Cleary, Lloyd and Stanton. The opinion of the court was delivered by Cleary, J.s.c.
This is an appeal from the Monmouth County Court. The action is one brought by Mary Porter for personal injuries and Edward Porter, her husband, for medical expenses, etc. The defendants are Boro Busses Corporation and Augustus Mugge, its agent and servant.
The plaintiff was a member of the Ladies' Auxiliary of the Fair Haven Fire Department. On December 26, 1946, the Fire Department held a meeting at which it was decided to submit to the members of the Ladies' Auxiliary, two alternative propositions, the choice of a dinner to be given locally, or a trip to New York.
A few days following December 26th, Robert Van Brunt, chairman of the refreshment and entertainment committee of the Fire Department, informed Mr. Matthews, general manager of the Boro Busses Corporation, that the ladies had selected the trip to New York, and informed him that the trip was to be made January 16, 1947. On January 16, 1947, two busses owned by the defendant corporation and operated by its agent and servant, picked up the members of the Ladies' Auxiliary, including the plaintiff, and started out with them to the City of New York.
As the bus in which the plaintiff was riding reached Linden, New Jersey, it was in collision with the second bus; the first bus having been stopped by a police officer, and the second bus which failed to stop. In this collision, the plaintiff, Mrs. Mary Porter, suffered bodily injury.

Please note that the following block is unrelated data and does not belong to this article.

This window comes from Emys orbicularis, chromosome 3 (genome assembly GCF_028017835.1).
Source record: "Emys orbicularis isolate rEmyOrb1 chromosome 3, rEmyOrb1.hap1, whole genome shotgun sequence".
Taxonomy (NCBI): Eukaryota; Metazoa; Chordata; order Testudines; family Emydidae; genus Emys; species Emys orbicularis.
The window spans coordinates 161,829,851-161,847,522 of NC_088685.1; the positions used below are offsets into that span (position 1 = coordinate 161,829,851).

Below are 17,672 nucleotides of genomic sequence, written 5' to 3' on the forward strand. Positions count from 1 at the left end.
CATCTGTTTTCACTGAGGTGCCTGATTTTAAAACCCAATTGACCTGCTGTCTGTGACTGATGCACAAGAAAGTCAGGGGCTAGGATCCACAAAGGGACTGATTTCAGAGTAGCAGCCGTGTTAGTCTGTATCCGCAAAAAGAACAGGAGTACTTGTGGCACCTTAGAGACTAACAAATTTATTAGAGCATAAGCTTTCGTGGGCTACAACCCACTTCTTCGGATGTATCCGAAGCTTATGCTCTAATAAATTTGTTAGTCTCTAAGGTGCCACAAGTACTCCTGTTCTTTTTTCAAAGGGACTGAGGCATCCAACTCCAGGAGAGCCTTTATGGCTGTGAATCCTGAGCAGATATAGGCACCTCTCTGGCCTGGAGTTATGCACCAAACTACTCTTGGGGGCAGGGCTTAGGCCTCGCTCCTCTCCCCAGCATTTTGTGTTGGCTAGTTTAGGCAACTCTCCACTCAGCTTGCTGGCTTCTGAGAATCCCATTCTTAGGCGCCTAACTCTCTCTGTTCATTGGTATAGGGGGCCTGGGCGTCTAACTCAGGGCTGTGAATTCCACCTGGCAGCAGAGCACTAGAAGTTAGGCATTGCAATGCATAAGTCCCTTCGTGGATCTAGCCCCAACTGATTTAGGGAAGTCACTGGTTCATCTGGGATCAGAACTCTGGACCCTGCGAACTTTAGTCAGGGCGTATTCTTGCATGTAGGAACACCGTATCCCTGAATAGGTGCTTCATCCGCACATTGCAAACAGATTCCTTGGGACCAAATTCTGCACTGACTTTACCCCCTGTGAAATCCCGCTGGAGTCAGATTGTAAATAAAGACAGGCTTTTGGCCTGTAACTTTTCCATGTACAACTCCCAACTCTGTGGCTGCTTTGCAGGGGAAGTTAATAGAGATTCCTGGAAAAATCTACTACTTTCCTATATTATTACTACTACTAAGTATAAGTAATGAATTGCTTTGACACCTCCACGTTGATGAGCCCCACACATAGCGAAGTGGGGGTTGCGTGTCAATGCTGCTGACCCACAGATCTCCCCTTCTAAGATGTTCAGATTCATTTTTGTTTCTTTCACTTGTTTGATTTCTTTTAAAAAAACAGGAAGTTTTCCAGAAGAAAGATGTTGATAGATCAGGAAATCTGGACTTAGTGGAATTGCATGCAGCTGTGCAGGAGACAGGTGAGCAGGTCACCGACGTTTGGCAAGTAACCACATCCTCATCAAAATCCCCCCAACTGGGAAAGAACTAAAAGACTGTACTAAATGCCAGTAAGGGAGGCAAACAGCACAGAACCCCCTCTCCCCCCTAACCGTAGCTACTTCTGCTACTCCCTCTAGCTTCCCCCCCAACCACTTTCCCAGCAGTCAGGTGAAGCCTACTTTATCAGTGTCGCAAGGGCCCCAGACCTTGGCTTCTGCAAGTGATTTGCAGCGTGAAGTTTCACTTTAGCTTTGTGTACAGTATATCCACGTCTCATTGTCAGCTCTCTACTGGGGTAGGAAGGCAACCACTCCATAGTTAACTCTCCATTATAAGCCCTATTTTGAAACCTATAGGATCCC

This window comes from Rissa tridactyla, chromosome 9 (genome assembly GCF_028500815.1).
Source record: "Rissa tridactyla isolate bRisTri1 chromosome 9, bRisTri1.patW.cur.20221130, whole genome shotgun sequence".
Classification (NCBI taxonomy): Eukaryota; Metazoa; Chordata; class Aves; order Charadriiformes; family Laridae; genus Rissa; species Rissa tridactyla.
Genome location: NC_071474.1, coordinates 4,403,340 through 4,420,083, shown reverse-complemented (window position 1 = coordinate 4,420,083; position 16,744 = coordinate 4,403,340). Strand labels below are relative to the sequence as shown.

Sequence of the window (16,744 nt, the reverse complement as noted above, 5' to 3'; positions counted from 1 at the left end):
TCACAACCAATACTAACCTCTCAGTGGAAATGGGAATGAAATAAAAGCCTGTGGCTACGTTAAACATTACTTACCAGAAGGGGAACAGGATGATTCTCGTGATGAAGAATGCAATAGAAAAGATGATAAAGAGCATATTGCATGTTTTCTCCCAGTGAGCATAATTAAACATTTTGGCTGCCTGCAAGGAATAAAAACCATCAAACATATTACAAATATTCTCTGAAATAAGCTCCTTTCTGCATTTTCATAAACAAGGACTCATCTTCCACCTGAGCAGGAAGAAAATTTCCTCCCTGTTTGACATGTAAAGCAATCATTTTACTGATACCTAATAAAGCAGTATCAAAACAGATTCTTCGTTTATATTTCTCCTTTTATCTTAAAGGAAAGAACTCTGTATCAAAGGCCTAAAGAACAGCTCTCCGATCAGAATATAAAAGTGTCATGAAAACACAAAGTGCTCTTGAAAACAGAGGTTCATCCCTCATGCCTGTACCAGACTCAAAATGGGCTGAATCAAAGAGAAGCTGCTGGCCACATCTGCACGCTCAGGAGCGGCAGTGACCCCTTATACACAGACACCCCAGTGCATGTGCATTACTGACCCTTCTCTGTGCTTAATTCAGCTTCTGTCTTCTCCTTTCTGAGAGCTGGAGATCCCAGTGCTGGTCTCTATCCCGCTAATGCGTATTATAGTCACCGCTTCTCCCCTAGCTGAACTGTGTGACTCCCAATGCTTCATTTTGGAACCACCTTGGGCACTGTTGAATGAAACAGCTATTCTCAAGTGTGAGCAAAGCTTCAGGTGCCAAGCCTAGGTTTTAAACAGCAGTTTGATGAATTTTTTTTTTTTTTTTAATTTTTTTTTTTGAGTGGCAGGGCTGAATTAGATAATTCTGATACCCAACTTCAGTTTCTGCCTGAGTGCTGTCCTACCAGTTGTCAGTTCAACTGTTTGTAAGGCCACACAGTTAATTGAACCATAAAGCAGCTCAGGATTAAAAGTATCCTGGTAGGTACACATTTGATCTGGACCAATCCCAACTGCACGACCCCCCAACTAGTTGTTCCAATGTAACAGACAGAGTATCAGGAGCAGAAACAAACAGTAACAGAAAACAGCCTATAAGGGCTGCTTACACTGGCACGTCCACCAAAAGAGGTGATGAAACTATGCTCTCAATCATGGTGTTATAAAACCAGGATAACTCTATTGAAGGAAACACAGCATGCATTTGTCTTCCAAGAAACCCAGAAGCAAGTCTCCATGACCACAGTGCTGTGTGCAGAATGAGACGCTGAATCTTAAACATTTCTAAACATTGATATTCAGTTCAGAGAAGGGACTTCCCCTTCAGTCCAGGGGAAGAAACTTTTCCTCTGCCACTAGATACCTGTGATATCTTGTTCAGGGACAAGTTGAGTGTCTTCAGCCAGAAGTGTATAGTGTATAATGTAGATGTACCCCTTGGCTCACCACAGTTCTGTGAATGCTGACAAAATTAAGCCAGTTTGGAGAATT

At the meeting of December 26th, Mr. Van Brunt was informed by Mr. Matthews that the cost of a bus to New York was approximately $55, but since the Fire Department was during it, he would have to see Mr. Russell, an officer of the
corporation, to be sure he could give the Fire Department a "break." On February 3rd, Mr. Van Brunt again asked Mr. Matthews for a bill for the two busses and at that time was informed by Mr. Matthews that he would have to take it up with Mr. Russell, president and treasurer of the Boro Busses Corporation. Nothing further was said by any of the parties as to the cost of said busses until February 23rd, and after the accident had happened. Mr. Matthews then informed Mr. Van Brunt that he, Mr. Russell, the president and treasurer of the bus company, had told him that there would be no charge for the bus.
These issues were submitted to the jury which rendered a verdict in favor of the defendants and against the plaintiffs of no cause for action.
Under the set of facts as outlined above, the court in its charge to the jury instructed that it was for them to determine whether the plaintiff was in the bus as a licensee or an invitee. That portion of the charge relating to the question of whether or not the plaintiff was in the status of a licensee or invitee was objected to by counsel for the plaintiff, and from this portion of the charge the plaintiff appeals.
The only question raised upon this appeal is as to whether or not the court erred in charging that under the evidence produced in the trial, the jury could find that the plaintiff was a licensee in the bus of the defendant.
It is the contention of the appellant:
(1) That there was no factual background presented by the evidence from which the jury could find that the passenger, Mary Porter, was riding gratuitously upon the bus of the defendant, or any evidence of the defendants having intended to donate the busses at the time of the trip ...